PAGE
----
Newsweek Says the Mac is Dead After WWDC Keynote

Apple’s Macintosh product line is neglected and on its way out, according to Daniel Lyons. In an open letter to the Mac at Newsweek, Mr. Lyons, also known for his work as “Fake Steve Jobs,” claims Apple made it clear during its World Wide Developer Conference keynote that iOS 4 is the new king and the Mac is little more than an afterthought.

“So what did [Steve Jobs] talk about? He talked about iPads, and the App Store, and iBooks, and videogames. He talked about the new iPhone 4, with new video-chat software called FaceTime and a gyroscope that lets you shoot missiles into outer space and take pictures of Saturn or something,” Mr. Lyons said in his open letter to the Mac. “But one thing Steve didn’t have much to say about was you. In fact, he didn’t talk about you at all. That’s not how it used to be. Remember the old days?”

According to Mr. Lyons, Apple’s iPhone and iOS 4-centric theme for this year’s event for developers is a clear indication that the Mac has lost its place as the company’s cornerstone.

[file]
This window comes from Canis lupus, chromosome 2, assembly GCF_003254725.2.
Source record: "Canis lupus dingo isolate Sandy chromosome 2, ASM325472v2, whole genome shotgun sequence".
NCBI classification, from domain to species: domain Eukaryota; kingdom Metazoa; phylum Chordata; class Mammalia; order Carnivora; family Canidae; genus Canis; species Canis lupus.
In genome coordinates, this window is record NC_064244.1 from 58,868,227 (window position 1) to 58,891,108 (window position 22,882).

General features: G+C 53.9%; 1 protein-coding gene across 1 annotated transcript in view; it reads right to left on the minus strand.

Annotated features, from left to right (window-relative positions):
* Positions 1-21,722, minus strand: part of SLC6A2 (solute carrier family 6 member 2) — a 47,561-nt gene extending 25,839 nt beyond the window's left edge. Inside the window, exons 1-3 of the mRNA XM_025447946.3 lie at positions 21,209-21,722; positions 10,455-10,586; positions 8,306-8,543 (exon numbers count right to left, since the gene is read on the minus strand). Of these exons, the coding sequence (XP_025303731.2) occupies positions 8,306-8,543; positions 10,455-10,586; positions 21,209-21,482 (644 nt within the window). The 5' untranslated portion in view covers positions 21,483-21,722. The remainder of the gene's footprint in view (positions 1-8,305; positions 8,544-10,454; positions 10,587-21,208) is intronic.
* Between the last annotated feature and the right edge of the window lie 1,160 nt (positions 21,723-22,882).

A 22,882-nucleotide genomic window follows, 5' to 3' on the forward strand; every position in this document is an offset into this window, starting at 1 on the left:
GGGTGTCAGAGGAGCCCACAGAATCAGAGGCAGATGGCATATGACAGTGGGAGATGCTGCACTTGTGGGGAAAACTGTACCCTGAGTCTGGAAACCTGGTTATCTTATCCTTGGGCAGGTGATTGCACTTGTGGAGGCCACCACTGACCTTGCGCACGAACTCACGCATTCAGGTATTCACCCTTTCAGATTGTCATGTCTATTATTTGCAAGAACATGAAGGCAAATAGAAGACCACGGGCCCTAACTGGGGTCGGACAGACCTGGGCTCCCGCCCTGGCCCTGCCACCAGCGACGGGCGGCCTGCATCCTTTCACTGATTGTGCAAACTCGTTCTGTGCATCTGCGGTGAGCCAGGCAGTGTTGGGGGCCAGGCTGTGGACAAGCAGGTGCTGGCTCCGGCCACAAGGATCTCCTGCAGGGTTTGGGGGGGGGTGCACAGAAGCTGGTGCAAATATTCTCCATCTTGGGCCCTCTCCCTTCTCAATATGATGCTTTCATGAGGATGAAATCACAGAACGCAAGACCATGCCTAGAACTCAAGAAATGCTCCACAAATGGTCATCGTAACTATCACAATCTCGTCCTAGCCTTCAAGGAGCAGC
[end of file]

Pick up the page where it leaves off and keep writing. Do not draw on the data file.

While it’s true that Apple is focusing more on the iPhone and iPad, along with iOS 4 right now, it doesn’t mean the Mac and Mac OS X have become second-class citizens. The timing of this year’s annual WWDC event fit nicely with the iPhone’s update cycle, and next major update for Mac OS X is still months away.

The timing of next year’s WWDC even may fit well for a more heavily Mac-focused event since Mac OS X 10.7 will likely be just about ready to ship.

The Mac is also a vital tool in the printing and publishing industries, music and video production, professional photo editing, and also the only platform Apple officially supports for iOS 4 app development.

The Mac and the Mac OS as we know it will eventually be replaced with something new — but still a Mac — just as the original 128K Macintosh and the original Mac OS have been reinvented several times. When that happens again will be on Apple’s terms, and Monday’s keynote event most likely didn’t signal the Mac’s path to the scrap heap.